[2019 oracle code one] advances in java security

New Security Control Enhancements – Java 9-12

Speaker: Jim Manico @manicode

For more blog posts, see The Oracle Code One table of contents


  • JEP = JDK Enhancement Proposal
  • Formal process
  • A lot of work


  • See https://java.com/en/jre-jdk-cryptoroadmap.html (java.com/cryptoroadmap redirects here)
  • Java 8 had a lot of changes and enhancements
    • Ephermal cipher suite – rotates keys regularly
    • Better random number support
  • Consider third party libraries for crypto. Key management is hard. Want keys stored in vault. Your code should never touch the key.

Java 9 : JEP 290 – Filter Incoming Serialization Data

  • When you shut down Tomcat, it is serializes everything including sessions into files. When start up Tomcat, it deserializes.
  • Don’t deserialize anything untrest.
  • Can inject malware, read any file, run any OS command
  • Research talked about problem in 2011
  • Learned about problem in 2016 with Apache Commons Collections Gadget
  • Better to use JSON/XML
  • JEP-290 – ObjectInputFIlter interface. Validates classes before deserialization. Validates array sizes and deserialization limits
  • jdk.serialFilter – can specify limits
  • Was backported all the way back to Java 6

General notes

  • In 2017, “friday the 13th json attacks”
  • Turn off features not using: ex: XML DTD parsing
  • Patching critical. Ex: Jackson in last 18 months
  • Live attacks start within hours of framework/library security announcements
  • Security knowledge becoming more specialized. 20-30 people know spring security really well

Other Java 9

  • JEP 273 – Deterministic Random bit generator – as good as can get in Java
  • JEP-287 – SHA-3
  • etc

TLS Benefits (https)

  • Confidentiality – can’t view data
  • Integrity – can’t change data in transit
  • Authenticity – ensure site think visiting is the right one
  • Use everywhere
  • Internal apps can be easy attack vector if don’t use TLS/HTTPS
  • Symmetric key exchange fast
  • Asymmetric is slow. Used for authentication and key exchange. That way the symmetric key is exchanged asymmetrically.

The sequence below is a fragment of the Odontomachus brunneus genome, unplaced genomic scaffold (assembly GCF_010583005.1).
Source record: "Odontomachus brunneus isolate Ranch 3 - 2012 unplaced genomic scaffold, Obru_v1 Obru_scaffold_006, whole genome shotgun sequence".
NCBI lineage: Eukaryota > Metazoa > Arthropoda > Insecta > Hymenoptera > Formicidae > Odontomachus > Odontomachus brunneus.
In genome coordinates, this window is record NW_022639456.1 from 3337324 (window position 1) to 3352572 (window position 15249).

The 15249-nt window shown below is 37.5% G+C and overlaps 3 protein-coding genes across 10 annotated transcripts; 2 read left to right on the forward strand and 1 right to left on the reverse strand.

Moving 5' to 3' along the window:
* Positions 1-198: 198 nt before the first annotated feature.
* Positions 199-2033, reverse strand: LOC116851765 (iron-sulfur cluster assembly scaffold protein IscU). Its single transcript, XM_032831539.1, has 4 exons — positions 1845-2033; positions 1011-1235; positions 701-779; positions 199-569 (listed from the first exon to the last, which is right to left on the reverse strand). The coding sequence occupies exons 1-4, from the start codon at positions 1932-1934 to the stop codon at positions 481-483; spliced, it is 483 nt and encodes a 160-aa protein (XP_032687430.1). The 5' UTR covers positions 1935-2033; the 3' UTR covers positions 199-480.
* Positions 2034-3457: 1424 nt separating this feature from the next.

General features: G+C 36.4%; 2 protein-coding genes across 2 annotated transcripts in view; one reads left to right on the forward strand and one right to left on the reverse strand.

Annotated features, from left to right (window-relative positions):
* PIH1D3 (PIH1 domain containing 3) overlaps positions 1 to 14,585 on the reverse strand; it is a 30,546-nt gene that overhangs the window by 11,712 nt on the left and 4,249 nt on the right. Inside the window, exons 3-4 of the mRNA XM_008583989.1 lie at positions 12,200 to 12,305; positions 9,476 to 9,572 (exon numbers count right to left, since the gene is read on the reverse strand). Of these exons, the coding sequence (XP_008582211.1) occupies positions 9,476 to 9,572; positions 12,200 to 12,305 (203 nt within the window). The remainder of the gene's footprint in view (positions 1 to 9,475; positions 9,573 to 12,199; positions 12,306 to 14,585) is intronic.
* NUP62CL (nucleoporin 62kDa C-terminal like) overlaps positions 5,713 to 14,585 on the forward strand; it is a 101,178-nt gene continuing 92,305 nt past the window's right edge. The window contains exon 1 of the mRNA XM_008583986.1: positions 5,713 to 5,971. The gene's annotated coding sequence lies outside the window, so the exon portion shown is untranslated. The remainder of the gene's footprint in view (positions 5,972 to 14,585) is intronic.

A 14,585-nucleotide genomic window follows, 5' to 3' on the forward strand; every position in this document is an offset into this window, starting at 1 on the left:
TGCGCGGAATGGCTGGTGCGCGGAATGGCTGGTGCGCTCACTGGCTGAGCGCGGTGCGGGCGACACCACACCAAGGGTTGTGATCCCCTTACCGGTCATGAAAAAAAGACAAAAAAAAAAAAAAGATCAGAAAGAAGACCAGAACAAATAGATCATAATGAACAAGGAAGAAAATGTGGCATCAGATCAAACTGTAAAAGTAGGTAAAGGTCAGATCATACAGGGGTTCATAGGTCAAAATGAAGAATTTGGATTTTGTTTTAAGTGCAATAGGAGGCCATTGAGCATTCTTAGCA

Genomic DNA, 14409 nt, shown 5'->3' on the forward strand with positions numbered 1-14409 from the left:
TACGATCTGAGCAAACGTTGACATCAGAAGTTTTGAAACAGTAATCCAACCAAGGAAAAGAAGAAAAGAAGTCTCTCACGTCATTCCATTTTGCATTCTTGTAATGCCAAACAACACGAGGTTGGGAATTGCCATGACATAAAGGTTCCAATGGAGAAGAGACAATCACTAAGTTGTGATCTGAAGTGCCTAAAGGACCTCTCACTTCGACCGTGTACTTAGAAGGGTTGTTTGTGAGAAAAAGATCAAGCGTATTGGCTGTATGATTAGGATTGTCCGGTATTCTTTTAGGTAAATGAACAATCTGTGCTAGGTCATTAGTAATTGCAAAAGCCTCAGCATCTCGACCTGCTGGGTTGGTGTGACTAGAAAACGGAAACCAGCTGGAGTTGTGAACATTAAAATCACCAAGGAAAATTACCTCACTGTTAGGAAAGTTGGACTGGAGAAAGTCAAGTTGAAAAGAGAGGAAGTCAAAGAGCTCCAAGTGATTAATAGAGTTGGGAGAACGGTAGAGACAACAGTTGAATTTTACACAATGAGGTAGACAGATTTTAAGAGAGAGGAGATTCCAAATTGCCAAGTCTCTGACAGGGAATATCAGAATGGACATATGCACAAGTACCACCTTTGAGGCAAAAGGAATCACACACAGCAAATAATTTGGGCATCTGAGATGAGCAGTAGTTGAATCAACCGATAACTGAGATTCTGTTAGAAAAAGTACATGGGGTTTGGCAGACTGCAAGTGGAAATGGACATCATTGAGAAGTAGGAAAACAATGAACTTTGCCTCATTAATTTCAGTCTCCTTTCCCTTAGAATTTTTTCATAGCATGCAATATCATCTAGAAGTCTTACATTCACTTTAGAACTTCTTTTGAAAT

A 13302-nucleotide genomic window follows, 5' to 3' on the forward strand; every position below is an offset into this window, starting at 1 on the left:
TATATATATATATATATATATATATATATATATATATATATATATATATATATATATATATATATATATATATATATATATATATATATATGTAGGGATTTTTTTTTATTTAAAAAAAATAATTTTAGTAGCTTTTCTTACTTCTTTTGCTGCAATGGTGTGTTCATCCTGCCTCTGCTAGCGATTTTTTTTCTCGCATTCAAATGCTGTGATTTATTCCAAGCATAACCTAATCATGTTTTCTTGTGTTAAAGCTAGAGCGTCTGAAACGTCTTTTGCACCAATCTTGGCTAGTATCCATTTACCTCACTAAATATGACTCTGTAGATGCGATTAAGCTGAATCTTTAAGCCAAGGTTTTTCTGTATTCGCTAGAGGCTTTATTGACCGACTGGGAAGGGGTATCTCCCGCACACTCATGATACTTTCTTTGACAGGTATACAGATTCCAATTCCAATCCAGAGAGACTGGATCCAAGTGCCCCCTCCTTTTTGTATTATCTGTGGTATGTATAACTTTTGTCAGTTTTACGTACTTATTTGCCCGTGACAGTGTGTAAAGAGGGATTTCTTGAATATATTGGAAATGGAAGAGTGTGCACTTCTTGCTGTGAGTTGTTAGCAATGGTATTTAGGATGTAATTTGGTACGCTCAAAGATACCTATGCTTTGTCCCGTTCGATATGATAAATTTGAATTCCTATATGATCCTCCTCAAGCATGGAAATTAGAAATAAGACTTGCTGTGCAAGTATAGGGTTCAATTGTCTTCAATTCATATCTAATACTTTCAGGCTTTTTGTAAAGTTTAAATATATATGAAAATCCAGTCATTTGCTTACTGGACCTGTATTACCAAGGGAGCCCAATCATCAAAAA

• All versions of SSL are dead at this point. TLS 1.0 is also dead.
  • Credit card processor charges higher fees if use old TLS version.
  • TLS 1.2+ encouraged. 1.3 is widespread
  • Test at server at https://www.ssllabs.com

Java 10

  • JEP 319 – open sourced core root certs. Now OpenJDK and Oracle JDK use same certs. Had to sign Oracle’s contributor agreement

Java 11

  • JEP 324 – Curve25519 and Curve448. More efficient and security. Important in Europe because NSA involved in prior versions.
  • JEP 319 – ChaCha20 is a new stream cipher. Poly1305 is one time authenticator. Combined they provide an AEAD algorithm. (authenticated encryption.) Again important outside US because can’t export ciphers to embargoed countries. Some US customers adopt as well.
  • JEP 332 TLS 1.3 – Much faster. Easier to configure. Old ciphers removed. Didn’t add much, but took a lot away. Supported by Chrome 65+, Edge 76+, Safari 12.1+ and Firefox 52+

Java 12

  • No JEPs
  • Many small enhancements like the keytool and SecurityManager

Java 13

  • No JEPs
  • Many small features.
  • Support Microsoft Cryptography Next Generation API

My take

I wish this talk was earlier in the day when my brain was working better. The concepts were good. I think the details were lost on me because Jeanne == morning person. That said, I learned a bunch of stuff and I’m glad I stayed for it! I really liked having the JEPs as reference numbers

[QCon 2019] Beyond entitlements for cloud native

Chandra Guntur and Hong Liu

For other QCon blog posts, see QCon live blog table of contents


  • Responsiblity management – group access control, people moving groups or leaving
  • Common solution – role based access